DISCLAIMER: I don't own these characters or their setting. That honor belongs to Tollin/Robbins, the WB, DC Comics (or is it Marvel?), and a whole host of others. I'm simply borrowing them to play with them and will put them back when I'm done.
AUTHOR'S NOTE: I should warn you that this is a bit rough. As in, it's barely gotten a once over, I've been in an angsty mood for a while, and it was written after a night where I got very little sleep. In other words, read at your own risk <g>. Actually, I don't even know where this came from, I was up too early and feeling antsy, and the first sentence popped into my mind. And, now, here we are. It is, as much as anything, another of my experiments with the 2nd person POV. I find it strangely compelling these days. As always, feedback welcome if you're so inclined. Even if just to tell me that it sucks.
SEASON: set maybe four years after the series finale.
ARCHIVING: Only with the permission of the author.
Through the Dark
By ocean gazer
The world is all sharp edges and dark corners, and you grimace as you step gingerly down the alleyway. The wind is chill as it bites through your coat and you can't help but shiver. Three AM in the dead of winter is no time to be out wandering the streets and you ask yourself for probably the hundredth time what you're doing, why you're here.
The most obvious answer to that question is well obvious. You're out here fighting crime, walking your very own beat on New Gotham's streets. With Barbara's voice in your ear and Helena's presence never more than ten minutes away, you're out here every night, trying to hold the forces of evil at bay. It's the life you wanted when you found yourself here in the city, chasing the phantom women you'd seen in your visions; it's the life you dreamed about to stave off the boredom of high school; it's the life you worked so hard for when you graduated and could finally start training full time.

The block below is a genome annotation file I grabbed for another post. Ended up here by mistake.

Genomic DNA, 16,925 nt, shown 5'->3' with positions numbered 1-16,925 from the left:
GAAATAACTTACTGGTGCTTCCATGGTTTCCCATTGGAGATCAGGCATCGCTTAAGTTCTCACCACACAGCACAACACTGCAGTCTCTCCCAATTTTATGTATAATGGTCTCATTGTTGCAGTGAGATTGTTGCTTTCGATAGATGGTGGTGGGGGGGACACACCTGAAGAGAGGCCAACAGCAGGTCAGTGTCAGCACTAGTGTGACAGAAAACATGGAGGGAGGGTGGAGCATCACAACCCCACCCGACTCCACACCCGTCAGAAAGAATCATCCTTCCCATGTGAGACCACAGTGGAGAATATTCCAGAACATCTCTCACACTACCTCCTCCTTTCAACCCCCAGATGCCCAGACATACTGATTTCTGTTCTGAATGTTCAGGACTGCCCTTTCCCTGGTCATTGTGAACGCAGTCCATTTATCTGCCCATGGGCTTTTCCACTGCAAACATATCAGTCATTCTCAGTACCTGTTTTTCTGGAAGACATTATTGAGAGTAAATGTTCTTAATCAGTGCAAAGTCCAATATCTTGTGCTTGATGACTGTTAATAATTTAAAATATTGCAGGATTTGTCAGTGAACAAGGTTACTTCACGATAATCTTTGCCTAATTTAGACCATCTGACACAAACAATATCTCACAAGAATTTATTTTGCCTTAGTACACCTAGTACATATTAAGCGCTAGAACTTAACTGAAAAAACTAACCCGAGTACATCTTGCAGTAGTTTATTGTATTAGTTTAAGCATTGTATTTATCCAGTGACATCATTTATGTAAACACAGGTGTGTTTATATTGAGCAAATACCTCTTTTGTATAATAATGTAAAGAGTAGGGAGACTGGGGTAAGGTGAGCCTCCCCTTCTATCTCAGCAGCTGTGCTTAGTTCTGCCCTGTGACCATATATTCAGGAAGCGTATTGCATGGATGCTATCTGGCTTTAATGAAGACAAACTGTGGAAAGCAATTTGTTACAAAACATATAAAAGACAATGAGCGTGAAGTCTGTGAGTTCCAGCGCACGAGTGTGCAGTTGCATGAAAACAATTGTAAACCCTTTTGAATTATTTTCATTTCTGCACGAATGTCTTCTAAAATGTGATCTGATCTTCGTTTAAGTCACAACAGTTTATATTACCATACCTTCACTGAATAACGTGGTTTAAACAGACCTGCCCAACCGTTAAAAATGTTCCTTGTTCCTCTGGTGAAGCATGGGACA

You stop dead in your tracks, listening hard above the wail of the wind, eyes scanning the darkness and senses on full alert. The noise was barely audible, but it was definitely there. Concentrating hard, you barely jump when you spot the cause: a feral cat messily dispatching its prey. It occurs to you with a tinge of sadness that even a year ago, you would have squirmed away from the sight of the kill, been unable to stomach the blood and the reminder of the law of the jungle. Now, it's just a part of your daily life. You've seen too much, done too much. You aren't the same person you once were.
You know what Helena would say about that. She's said it more than once. "You've grown up on us, Kid." Even now, you can hear the note of admiration in her voice. She's proud of you, proud that you don't blink at using force, that you can hold your own in a fight, that you do what needs to be done and don't spend hours debating its morality the way Barbara did, the way Barbara still does. Actually, you do spend hours debating it. You just don't talk about it.
As you move farther into the alleyway, automatically scanning for anything that doesn't fit, for any sign of criminal life, your thoughts turn back to your mentor. She also seems pleased with your "growth" as a crime fighter. It doesn't surprise you. Barbara is a do-gooder through and through. Sure, she likes the rush of adrenaline the night life brings with it, but she continues to soldier on despite everything she's lost because she's a true believer in the cause. The woman believes in justice and believes in sacrificing the few to protect the many. Of course she's proud that she has you and Helena to follow in her footsteps, to continue her crusade.
Reaching the end of the alley with nary a rapist or cat burglar in sight, you turn and retrace your steps. You hesitate briefly when you come back to the junction where the alley and street meet. Instead of turning to the right and following your proscribed path, you use your telekinesis to float yourself up from the ground to land on a fire escape ledge overlooking the street. Instantly, you hear Barbara's concerned voice in your ear. You don't really listen to the words. You already know she's asking what happened, since there are no obvious sounds of a fight and no obvious reason for you to have stopped.
"No, everything is fine, Oracle. It's really quiet tonight and I just needed a little break."